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October 28, 2010
(Baltimore, MD, October 28, 2010)—About a decade ago, national leaders and federal agencies set out a goal of eliminating childhood lead poisoning as a major public health hazard by 2010. This Year's National Lead Poisoning Prevention Awareness Week reminds us that while we have made enormous progress toward this goal - the job is far from done. So, together, we must redouble our efforts to deliver on the promise we have made to America's children.
We cannot simply be satisfied with progress to date. Civic and community leaders need to press for continued action to rid our housing stock of the tragic and costly effects of lead hazards by:
Clearly, much work lies ahead to assure we sustain efforts to end lead poisoning and grow the movement toward Green and Healthy Homes. But the payoff for future generations compels us to stay focused and finish the job.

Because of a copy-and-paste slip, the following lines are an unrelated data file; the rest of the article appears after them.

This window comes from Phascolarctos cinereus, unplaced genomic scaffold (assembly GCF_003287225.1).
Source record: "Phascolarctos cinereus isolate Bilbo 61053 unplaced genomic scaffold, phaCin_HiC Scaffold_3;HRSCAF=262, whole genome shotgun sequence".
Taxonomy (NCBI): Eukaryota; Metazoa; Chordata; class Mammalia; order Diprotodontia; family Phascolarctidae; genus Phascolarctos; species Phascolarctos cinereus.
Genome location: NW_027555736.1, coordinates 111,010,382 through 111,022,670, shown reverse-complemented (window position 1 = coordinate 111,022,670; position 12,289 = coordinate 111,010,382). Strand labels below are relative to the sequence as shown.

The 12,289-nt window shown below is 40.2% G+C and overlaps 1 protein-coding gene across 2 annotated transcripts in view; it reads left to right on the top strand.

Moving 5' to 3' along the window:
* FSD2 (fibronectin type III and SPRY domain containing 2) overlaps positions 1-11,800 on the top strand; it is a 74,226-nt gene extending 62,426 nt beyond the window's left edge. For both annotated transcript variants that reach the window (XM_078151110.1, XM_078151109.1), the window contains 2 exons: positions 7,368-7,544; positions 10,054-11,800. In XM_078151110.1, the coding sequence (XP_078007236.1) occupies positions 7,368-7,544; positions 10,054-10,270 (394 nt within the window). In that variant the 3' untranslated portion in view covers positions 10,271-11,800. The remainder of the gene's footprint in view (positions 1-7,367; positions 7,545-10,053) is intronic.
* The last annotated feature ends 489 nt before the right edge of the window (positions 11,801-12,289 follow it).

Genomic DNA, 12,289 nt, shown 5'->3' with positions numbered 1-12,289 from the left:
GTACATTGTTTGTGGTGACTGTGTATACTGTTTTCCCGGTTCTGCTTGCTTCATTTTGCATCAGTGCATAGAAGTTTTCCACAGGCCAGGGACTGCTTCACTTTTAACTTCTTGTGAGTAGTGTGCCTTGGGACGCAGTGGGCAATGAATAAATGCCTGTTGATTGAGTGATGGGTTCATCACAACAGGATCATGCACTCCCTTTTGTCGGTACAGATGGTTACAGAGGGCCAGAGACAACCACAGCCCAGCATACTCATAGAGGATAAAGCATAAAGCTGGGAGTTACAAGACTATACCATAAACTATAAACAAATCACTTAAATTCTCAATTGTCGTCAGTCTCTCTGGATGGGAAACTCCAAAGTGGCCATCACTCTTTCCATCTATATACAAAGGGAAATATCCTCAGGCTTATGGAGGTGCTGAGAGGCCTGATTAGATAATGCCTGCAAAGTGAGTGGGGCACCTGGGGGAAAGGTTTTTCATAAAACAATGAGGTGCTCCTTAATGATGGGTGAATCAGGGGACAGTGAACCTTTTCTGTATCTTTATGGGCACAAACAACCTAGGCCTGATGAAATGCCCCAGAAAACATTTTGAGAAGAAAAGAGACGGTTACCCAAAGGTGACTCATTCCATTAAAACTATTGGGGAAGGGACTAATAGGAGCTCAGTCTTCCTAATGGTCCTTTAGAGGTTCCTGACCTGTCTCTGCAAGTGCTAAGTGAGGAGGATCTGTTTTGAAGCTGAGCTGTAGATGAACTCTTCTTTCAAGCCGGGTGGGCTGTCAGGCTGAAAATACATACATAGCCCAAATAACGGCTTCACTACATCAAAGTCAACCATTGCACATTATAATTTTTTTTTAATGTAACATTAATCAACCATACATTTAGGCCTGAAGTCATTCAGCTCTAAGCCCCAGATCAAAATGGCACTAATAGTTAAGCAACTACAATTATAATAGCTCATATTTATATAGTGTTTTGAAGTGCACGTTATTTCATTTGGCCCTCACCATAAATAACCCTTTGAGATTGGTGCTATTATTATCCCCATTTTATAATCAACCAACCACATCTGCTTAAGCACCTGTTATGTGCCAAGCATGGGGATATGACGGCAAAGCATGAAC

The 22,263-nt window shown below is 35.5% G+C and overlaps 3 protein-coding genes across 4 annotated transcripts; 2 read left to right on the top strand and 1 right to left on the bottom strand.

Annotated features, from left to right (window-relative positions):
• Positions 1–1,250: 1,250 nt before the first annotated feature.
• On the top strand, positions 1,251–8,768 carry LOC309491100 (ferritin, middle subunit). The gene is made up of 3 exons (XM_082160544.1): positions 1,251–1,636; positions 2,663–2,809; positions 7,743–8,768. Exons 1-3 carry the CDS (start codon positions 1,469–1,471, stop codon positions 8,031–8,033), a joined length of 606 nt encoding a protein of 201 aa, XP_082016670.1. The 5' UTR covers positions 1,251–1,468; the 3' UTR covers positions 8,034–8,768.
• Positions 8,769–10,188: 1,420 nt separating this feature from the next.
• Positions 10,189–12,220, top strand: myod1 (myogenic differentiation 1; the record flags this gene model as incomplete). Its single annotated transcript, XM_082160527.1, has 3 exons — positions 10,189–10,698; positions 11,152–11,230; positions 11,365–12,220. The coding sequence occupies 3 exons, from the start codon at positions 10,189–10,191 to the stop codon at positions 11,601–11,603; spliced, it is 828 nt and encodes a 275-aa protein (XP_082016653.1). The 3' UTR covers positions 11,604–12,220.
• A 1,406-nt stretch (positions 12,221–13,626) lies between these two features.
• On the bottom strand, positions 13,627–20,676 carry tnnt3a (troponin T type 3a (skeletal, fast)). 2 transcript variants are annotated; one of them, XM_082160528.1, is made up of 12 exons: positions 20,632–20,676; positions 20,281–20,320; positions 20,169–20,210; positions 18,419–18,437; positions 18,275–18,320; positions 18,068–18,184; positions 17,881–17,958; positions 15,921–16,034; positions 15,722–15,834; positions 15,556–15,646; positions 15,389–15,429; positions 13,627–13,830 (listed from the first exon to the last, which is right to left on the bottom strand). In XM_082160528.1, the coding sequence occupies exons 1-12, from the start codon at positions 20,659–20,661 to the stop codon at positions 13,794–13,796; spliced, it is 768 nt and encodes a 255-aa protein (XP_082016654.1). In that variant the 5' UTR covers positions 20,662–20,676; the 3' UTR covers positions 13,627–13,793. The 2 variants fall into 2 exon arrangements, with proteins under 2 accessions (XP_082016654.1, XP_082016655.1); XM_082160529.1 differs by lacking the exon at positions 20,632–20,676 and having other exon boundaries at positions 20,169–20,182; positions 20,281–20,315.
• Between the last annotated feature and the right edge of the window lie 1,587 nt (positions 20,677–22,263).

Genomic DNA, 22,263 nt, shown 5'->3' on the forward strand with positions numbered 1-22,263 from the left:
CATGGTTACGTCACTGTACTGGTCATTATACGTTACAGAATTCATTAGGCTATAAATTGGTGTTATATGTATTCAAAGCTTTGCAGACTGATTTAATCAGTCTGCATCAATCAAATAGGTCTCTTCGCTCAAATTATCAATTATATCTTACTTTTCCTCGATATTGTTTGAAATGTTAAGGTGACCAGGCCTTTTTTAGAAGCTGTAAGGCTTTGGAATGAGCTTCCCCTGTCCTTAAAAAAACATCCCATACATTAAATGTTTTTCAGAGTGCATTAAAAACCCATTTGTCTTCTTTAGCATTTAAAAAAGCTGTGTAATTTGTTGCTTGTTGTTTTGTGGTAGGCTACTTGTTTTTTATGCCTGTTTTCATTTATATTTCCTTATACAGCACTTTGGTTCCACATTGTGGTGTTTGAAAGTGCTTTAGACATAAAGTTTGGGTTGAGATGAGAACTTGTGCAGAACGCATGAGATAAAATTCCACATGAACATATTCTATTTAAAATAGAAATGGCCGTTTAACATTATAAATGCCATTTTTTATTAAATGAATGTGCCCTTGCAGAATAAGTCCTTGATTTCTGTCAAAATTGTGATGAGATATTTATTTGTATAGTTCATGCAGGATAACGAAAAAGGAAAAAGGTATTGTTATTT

Take the time this week to talk to an elected official, a Civic Leader, a local Foundation or even your neighbor about the need to enhance the national support for lead poisoning prevention. Make sure your local health and housing agencies have a well articulated and aggressive plan for eradicating lead in your community. Here are some things they may find interesting:
Yet, it’s entirely preventable.
Take action today.
Also, we want to take a moment to thank the many people that have dedicated their lives to this effort - case managers, housing inspectors, remediation contractors, public health nurses, elected officials, Foundation leaders and community advocates.
Together we will end lead poisoning and create Green and Healthy Homes.
To support efforts by the Coalition to End Childhood Lead Poisoning go http://www.leadsafe.org/content/get_involved/.
Ruth Ann Norton, Executive Director
The Coalition (www.leadsafe.org) is a private, non-profit organization that creates, implements, and promotes programs and policies to eradicate childhood lead poisoning and further healthy homes.